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William Davis: a Liberal in Conservative clothing

Written by Norris McDonald

William Davis, premier of Ontario from 1971 till 1985, called himself a Conservative. He was anything but.

As was proved by Pierre Trudeau and his two pals, Jean Marchand and Gerard Pelletier, who were philosophical socialists who saw no potential for power with the NDP and set out to take over the Liberal Party of Canada, Davis was a lifelong Tory for the simple reason that the only way to get and hold power in Ontario at the time was to be a Conservative. The Tories were the government of Ontario for 42 consecutive years, from 1943 to 1985, meaning (except for that ’85 election) you were wasting your time running for office as a Liberal or NPPer if you had political ambitions.

The greatest Tory Ontario premier last century was John Robarts. He and Chatham-area MPP Darcy McKeough, among others, worked 18-hour days, 10 or so at the Ontario legislature and the other eight in a suite of rooms they rented in the Westbury Hotel on Yonge St., around the corner from the old Maple Leaf Gardens. They were nose-to-the-grindstone guys at Queen’s Park and heavy drinkers at the Westbury, where it’s alleged that all sorts of other extracurricular activities also took place. Although Davis was a straight shooter and family man, he must have been around the Westbury enough times to catch Robarts’s eye as a potential successor.

He became a member of the Robarts cabinet in 1962, after being elected in 1959. He was named education minister and did much during his tenure. He founded two universities and started the TVO television station. He also chopped the number of school boards in the province from 3,676 to 192 (no doubt giving Mike Harris his idea for closing hospitals and Doug Ford for cutting back on the number of Toronto city councillors).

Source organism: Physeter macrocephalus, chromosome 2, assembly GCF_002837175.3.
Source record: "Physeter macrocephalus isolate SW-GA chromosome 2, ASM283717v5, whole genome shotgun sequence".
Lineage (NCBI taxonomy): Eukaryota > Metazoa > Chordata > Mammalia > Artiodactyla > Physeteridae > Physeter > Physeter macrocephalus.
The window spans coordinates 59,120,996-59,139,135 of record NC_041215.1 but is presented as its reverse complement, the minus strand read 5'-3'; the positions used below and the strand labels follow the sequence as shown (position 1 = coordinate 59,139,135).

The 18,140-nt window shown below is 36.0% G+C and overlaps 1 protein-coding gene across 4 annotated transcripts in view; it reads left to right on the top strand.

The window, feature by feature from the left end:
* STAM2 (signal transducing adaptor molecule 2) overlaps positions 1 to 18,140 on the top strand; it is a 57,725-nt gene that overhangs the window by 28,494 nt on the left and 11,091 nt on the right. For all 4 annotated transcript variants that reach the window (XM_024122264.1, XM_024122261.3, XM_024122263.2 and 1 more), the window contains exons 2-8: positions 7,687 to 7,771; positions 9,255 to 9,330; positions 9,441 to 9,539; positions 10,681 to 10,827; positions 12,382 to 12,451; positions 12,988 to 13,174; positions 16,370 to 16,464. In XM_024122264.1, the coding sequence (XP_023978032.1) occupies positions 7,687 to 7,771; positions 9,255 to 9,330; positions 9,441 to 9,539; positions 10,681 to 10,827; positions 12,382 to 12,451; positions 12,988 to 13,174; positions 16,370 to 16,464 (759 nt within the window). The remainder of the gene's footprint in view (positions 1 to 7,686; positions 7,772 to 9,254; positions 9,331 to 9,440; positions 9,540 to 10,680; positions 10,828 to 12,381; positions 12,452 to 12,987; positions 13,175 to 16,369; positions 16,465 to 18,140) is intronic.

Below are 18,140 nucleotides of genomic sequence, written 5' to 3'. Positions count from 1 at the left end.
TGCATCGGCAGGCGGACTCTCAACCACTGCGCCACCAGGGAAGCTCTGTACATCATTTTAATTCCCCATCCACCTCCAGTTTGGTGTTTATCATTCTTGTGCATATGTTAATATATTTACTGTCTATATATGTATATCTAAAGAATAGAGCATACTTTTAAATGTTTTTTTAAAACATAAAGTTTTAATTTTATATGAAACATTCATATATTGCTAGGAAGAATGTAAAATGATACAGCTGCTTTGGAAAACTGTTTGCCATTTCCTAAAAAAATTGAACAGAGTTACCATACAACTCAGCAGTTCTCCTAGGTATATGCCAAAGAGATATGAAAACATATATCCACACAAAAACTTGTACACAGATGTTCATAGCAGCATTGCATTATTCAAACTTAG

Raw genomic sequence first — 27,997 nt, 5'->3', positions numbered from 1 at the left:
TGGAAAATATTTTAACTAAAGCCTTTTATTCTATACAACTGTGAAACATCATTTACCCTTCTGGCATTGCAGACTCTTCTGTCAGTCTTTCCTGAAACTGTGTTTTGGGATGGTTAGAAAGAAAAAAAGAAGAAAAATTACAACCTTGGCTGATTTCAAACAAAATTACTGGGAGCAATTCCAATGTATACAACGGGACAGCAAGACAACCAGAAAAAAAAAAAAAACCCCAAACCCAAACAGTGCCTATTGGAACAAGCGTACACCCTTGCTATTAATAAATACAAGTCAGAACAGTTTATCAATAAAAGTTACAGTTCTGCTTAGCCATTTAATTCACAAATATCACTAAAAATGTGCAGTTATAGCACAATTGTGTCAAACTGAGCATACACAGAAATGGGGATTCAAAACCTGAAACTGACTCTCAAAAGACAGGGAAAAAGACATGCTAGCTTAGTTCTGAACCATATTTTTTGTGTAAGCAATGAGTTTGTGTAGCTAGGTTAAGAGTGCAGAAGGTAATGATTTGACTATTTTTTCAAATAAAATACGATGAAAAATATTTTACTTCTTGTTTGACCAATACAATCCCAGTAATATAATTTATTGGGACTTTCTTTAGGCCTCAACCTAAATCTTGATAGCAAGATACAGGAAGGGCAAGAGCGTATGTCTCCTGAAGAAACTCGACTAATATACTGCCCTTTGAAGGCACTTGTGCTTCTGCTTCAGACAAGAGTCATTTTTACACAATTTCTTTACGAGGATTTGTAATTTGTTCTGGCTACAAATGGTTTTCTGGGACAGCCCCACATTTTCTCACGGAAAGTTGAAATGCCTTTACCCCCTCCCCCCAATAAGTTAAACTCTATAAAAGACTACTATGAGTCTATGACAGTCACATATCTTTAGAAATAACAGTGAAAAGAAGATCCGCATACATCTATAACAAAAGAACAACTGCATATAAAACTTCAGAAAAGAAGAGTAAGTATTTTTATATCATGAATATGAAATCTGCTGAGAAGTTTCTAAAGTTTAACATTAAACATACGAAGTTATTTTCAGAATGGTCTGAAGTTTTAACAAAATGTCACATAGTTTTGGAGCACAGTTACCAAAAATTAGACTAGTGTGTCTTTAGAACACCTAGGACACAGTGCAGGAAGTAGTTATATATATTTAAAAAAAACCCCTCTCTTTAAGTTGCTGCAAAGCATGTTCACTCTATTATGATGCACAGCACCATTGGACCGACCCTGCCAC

Davis succeeded Robarts in 1971 and that is when he put his blue suit in the closet and painted the caucus room red. He showed his true colours in three ways:

First, instead of holding a plebiscite or putting the question on the ’71 election ballot, he listened to a small group identifying themselves as residents of downtown Toronto – their so-called leader was the original NIMBYer Jane Jacobs, who did the same thing in New York before coming and doing it in Toronto – and arbitrarily killed the building of the Spadina Expressway. Anybody who tries to get around midtown-west Toronto, particularly on a Saturday, can tell you how disastrous that particular decision was. What made it worse was that public-transit construction in Toronto ground to a halt at the same time. His very Liberal decision to make the anti-car crowd in downtown Toronto happy put transit in Toronto on the back burner for 40 years or so.

Then came rent control, since modified. Rent pays for improvements to buildings as they age. No increase means landlords can’t afford to keep up. Many people invest in subdivision or condominium developments and the interest they earn pays their pensions. No Conservative premier would ever do what Davis did.

Because he’d decided to retire, and couldn’t be hurt personally politically, Davis went back to something that he’d been forced to retreat from years earlier when he was education minister: public funding of the Roman Catholic separate school system. In 1971, he’d turned down such a proposal because of public protests but on his way out the door in 1984, he reversed that and opened up a can of worms that continues to this day.  Again, no Conservative premier would have done that.

Davis, who was a favourite of the Toronto Star, which should tell you something, and partied with former Liberal premier Kathleen Wynn (see photo, above) died last August and there was a Memorial Service in his honour this past week at which everybody said all the right things.  He was really a great guy, blah blah blah.

Martin Regg Cohn, a Star columnist who is well worth reading (unlike some they have on the roster these days), dropped a bombshell during his essay on the Service. Frank Miller succeeded Davis as premier and then won the next election but was ganged-up on by Bob Rae’s NDP and David Peterson’s Liberals. Wrote Cohn:

“Bob Rae, once the NDP’s opposition leader, recalled suddenly becoming Ontario’s 21st premier and getting unexpected phone calls from Davis. His erstwhile adversary emerged as a loyal friend who reached out frequently with strategic advice.”


So not only was Bill Davis a Liberal in Conservative clothing, he was an enemy of the Tory party. He was also an enemy of the people who voted for him.